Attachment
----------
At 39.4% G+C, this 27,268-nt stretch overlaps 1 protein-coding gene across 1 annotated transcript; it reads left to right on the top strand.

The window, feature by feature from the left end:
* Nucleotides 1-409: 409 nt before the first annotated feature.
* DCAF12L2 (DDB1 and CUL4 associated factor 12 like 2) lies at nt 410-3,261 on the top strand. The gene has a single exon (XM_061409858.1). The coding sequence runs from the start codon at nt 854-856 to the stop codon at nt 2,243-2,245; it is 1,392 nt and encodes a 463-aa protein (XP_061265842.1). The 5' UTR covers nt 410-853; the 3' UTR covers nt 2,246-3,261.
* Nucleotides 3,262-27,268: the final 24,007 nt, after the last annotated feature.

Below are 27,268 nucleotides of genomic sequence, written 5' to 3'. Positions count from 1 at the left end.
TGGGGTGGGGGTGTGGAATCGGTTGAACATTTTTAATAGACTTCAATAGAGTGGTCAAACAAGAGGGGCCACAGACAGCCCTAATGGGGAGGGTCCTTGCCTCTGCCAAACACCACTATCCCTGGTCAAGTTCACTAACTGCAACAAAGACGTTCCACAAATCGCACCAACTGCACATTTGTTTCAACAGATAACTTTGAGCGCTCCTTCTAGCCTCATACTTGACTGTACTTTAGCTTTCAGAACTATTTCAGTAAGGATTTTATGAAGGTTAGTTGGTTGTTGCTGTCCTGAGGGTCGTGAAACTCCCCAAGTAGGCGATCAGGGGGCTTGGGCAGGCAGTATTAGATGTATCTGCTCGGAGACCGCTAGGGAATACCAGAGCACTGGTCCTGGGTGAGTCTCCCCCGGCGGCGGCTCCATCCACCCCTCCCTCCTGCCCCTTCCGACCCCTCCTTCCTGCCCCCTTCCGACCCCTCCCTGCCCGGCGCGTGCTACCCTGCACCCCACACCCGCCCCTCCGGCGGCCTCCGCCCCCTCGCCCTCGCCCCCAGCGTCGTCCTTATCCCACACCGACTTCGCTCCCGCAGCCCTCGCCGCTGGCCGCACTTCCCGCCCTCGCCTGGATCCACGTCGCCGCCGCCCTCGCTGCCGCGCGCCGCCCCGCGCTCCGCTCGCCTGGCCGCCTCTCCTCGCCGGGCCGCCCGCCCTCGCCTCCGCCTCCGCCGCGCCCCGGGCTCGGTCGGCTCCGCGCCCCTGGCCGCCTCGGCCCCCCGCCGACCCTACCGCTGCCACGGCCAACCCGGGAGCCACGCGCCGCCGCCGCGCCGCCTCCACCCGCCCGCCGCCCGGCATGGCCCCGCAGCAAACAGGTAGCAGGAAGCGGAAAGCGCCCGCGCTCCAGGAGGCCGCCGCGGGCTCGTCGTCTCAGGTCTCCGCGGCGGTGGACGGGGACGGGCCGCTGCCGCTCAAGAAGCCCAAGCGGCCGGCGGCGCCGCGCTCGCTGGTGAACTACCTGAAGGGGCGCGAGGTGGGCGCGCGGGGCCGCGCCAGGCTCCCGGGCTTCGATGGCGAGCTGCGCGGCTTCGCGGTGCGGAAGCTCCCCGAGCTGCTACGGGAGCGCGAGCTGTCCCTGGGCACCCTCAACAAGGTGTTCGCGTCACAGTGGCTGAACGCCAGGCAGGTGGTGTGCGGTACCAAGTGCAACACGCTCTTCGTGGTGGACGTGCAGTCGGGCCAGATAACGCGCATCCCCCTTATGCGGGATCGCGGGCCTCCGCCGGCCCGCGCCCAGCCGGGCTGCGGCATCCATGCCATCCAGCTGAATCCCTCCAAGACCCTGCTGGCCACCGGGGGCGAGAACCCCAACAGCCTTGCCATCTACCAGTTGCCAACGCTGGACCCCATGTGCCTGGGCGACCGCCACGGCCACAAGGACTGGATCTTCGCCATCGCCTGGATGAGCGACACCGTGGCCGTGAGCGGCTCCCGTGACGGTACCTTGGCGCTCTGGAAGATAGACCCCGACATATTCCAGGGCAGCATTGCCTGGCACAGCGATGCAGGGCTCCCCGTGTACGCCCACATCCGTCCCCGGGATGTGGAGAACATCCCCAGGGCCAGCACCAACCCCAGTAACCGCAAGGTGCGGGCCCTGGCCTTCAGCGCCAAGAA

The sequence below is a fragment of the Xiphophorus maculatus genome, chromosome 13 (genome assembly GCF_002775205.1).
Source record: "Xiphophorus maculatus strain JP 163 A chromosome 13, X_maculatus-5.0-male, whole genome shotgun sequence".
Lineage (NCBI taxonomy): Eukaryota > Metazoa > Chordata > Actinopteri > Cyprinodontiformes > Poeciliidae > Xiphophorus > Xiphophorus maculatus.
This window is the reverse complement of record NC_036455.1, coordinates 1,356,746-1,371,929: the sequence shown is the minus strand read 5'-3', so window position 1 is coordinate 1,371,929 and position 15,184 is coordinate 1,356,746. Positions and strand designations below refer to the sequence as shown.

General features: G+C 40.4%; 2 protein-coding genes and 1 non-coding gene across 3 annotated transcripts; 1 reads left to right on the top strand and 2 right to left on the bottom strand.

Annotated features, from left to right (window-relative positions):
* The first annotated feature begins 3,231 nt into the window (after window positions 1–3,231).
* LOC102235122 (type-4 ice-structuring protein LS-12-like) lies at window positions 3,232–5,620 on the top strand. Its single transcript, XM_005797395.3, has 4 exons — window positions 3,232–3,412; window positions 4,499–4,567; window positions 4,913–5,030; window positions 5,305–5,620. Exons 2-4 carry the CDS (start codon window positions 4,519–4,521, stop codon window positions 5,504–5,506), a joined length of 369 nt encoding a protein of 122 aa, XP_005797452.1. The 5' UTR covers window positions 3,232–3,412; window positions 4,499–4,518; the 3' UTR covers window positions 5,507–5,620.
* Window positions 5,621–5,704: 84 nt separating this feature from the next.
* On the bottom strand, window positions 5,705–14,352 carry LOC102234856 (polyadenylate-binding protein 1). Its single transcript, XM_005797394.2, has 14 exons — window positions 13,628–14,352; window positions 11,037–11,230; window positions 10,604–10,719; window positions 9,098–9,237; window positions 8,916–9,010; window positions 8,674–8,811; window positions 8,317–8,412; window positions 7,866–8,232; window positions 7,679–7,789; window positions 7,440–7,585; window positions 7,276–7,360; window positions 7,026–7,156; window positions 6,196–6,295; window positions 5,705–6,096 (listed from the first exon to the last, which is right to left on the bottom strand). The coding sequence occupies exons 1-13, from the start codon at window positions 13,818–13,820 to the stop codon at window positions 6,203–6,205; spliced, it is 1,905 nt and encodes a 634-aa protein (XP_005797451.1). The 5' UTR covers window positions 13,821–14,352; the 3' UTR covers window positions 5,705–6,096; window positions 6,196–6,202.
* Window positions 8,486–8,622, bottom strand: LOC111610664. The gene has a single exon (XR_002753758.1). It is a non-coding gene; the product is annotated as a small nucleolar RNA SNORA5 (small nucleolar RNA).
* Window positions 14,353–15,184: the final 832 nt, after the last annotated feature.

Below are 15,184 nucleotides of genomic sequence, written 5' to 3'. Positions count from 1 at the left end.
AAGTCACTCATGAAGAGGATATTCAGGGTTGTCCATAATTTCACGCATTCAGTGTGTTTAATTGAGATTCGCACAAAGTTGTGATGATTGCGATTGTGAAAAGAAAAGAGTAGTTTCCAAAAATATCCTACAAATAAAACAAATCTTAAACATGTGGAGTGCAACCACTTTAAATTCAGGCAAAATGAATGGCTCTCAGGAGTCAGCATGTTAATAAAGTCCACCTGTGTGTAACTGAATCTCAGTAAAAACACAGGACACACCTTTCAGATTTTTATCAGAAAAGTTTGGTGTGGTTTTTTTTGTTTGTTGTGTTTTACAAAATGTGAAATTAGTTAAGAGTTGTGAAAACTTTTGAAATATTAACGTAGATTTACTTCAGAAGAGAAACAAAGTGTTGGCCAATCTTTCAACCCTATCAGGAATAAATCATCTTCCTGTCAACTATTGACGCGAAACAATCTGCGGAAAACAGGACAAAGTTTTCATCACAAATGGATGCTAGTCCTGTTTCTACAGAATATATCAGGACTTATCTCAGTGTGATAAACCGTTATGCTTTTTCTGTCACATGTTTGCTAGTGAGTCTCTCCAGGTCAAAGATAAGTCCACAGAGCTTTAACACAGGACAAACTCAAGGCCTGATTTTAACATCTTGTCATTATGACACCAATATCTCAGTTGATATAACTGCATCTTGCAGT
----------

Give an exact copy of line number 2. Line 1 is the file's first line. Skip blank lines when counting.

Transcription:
The window, feature by feature from the left end: